Anaktuvuk Pass is an area rich with cultural, traditional and natural spirit. Established in 1949, we're a community that embodies the pride of our Nunamiut ancestors who were the last nomadic tribe to settle in Alaska. We carry this pride with us every day, as it continues to shape who we are and where we come from.
Located above the Arctic Circle in the Brooks Range and within Gates of the Arctic National Park, Anaktuvuk Pass is the only home that many of its residents have ever known. Just as our ancestors did, we continue to survive in rural Alaska by carrying out a subsistence way of life, depending on nearby caribou herds to support our livelihood, our diet and our cultural identity. Without these caribou and other plants and animals in the region, residents of Anaktuvuk Pass would not be able to feed their families, forcing them to move away and turning our ancestors' heritage into a thing of the past.
And now the road to Umiat threatens this balance. The road would connect the Dalton Highway through the foothills of the Brooks Range to Umiat — cutting through nearly 100 miles of subsistence hunting grounds and crossing major rivers, including the Colville.
This road will threaten our plants and animals, especially by introducing more sport hunters to compete with our subsistence lifestyles, so we must stop the project before it moves forward. You can help by attending a public meeting or submitting scoping comments to stand with subsistence lifestyles and against the road to Umiat.
This road will hurt our Arctic communities.
As a Nunamiut Eskimo and a resident of Anaktuvuk Pass, I have relied on the Central Arctic Caribou Herd the Western Arctic Caribou Herd, and the Teshekpuk Caribou Herd to feed my family and support our community. Customs and practices associated with subsistence caribou hunting have been passed along to countless generations and are the foundation of our cultural identity. To lose the ability to share this knowledge with our children and grandchildren would be tragic.
In addition to threats from the project's construction, the development of a road to Umiat will give Outside sport hunters public access to our traditional lands and rivers. This will create a threat to subsistence users in the region, as overhunting and abuse of the terrain will force locals to travel farther to gather the resources needed to feed the entire community. The high cost of living in rural Alaska makes subsistence hunting and gathering even more important, as going to the grocery store is an impossible alternative for our people. With gas prices at over $9 a gallon and rising, it is absolutely crucial that we continue to hunt for our food in order to make ends meet while preserving our culture.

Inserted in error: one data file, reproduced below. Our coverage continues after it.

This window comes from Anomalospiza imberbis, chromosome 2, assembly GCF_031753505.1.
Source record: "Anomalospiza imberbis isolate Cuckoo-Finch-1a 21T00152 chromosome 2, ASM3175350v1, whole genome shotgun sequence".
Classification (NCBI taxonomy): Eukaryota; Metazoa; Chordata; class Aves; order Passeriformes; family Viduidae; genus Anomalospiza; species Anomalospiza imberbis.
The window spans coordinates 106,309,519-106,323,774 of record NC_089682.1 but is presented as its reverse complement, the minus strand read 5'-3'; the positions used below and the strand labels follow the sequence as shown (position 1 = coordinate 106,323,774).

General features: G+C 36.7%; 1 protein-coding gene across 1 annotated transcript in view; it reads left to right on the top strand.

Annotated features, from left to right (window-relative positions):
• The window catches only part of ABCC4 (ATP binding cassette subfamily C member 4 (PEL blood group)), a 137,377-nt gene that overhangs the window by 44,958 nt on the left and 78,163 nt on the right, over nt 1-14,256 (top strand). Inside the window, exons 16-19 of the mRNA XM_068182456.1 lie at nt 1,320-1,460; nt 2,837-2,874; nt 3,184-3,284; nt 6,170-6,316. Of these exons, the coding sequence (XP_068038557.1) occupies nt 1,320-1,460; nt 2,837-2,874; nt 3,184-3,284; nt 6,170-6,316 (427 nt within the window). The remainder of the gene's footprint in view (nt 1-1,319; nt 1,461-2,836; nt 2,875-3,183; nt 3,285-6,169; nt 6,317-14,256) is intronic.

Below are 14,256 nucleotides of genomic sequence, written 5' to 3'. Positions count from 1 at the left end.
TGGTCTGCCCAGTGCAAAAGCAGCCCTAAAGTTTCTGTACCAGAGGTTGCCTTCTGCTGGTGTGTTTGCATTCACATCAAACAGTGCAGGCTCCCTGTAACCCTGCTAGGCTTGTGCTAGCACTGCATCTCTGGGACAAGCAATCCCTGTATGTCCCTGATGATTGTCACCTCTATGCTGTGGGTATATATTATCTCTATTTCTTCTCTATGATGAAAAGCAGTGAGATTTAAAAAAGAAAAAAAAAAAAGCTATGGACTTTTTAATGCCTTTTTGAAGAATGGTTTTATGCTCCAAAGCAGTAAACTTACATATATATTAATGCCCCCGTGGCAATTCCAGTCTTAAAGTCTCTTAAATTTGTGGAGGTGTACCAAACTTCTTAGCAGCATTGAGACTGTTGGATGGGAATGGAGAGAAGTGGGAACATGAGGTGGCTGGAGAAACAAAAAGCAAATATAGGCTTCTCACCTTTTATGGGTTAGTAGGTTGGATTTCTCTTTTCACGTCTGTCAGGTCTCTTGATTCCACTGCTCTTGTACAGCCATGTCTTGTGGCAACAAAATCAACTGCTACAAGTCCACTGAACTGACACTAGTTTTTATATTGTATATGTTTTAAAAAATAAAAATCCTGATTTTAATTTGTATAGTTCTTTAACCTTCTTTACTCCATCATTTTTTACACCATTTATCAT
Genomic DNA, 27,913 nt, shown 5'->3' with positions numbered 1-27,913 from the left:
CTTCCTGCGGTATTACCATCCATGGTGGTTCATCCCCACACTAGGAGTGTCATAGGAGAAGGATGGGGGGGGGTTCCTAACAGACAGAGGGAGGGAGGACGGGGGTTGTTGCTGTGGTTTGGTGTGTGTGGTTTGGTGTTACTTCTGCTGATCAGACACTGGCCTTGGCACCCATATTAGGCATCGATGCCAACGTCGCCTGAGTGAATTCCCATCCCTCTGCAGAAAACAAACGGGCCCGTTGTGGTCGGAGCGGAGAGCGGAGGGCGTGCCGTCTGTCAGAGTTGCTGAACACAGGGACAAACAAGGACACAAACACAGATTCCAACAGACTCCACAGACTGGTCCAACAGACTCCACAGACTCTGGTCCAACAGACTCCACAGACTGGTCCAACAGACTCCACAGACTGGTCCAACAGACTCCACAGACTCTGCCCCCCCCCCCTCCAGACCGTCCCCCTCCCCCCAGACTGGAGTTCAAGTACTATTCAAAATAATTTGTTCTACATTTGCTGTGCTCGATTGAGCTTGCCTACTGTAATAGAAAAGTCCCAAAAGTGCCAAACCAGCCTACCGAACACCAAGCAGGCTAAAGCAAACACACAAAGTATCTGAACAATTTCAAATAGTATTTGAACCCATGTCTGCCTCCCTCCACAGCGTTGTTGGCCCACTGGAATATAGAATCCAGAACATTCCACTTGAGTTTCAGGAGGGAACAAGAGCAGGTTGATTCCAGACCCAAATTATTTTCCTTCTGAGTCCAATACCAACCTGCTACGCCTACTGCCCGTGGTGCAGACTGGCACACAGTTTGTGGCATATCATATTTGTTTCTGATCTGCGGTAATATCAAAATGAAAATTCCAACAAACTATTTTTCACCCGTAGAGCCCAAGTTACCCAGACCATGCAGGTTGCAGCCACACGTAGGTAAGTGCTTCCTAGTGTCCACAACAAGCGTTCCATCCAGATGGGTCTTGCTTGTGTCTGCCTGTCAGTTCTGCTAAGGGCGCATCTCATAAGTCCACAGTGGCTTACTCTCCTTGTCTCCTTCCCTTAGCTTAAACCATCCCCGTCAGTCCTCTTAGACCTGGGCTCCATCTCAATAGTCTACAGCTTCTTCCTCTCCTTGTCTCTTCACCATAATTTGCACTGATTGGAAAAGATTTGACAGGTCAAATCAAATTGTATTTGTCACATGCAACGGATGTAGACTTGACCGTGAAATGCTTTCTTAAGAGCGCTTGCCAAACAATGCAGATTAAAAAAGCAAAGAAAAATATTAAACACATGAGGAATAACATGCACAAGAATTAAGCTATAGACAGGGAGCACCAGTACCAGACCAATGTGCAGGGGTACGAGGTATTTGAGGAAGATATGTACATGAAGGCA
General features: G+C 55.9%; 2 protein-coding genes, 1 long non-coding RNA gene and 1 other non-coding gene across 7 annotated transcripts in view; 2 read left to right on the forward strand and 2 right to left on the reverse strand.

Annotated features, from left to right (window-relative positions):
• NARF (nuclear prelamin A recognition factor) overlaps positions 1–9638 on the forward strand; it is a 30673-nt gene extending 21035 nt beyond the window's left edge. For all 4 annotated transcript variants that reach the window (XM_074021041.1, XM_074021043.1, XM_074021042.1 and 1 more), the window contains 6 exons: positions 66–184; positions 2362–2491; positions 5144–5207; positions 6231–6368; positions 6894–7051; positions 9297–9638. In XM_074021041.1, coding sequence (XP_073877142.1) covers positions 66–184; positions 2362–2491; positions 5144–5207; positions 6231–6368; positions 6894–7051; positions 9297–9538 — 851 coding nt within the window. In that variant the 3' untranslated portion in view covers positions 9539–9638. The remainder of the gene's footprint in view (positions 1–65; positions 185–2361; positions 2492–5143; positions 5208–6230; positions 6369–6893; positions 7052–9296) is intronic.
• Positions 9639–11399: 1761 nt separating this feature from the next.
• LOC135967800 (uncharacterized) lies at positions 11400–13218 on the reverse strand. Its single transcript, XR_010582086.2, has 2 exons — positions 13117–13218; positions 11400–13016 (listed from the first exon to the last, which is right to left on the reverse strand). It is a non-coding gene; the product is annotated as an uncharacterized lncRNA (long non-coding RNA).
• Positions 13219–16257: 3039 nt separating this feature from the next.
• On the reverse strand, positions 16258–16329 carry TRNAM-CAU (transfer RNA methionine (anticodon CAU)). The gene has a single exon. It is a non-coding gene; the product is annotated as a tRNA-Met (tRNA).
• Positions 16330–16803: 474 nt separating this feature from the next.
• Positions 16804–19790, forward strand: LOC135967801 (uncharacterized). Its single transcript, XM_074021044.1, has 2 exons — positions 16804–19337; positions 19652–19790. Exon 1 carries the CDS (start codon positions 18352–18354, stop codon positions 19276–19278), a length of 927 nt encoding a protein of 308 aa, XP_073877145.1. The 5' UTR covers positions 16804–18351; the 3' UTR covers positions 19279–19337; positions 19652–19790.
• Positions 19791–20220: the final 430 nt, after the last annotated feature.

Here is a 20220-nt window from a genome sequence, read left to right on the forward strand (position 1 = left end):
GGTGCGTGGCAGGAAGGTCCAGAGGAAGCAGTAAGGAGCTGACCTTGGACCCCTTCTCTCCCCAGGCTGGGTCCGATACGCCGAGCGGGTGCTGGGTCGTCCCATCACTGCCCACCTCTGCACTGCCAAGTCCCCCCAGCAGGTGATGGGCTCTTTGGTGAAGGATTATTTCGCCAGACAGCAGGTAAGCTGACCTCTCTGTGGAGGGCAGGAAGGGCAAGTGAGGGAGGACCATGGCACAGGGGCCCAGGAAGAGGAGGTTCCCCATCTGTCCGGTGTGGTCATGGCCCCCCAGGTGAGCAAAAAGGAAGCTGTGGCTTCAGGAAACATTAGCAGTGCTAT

Both the Naqsragmiut Tribal Council and the City of Anaktuvuk Pass have passed resolutions against building a road to Umiat. It is important, however, that our Arctic communities stand together to support subsistence lifestyles above all else. Building a road to Umiat will eliminate thousands of years of tradition. Please show your support by submitting comments to stop the road to Umiat. You can do that at www.bit.ly/arcticroad.
Attend a public meeting in your city to make your voice heard:
- Fairbanks: June 8 at 6-9 p.m., Noel Wien Library
- Anchorage: June 9 at 6-9 p.m., Loussac Library
- Nuiqsut: June 13 at 6-9 p.m., Kisik Community Center
- Barrow: June 14 at 6-9 p.m., Barrow Community Center
- Anaktuvuk Pass: June 16 at 6-9 p.m., Anaktuvuk Pass Community Hall
A lady once asked me after visiting Anaktuvuk Pass, "Do you know you live in God's country?"
Ever since then, I can't help but look at the mountains, hills and land around me and know this beautiful place I call home has made me the happiest person in the world. I want my children, grandchildren and great-grandchildren to live here just as our ancestors did before us, surviving with our subsistence way of life.
It saddens my heart to know a road to Umiat will make that dream impossible.
Esther Hugo is mayor of Anaktuvuk Pass, Alaska.
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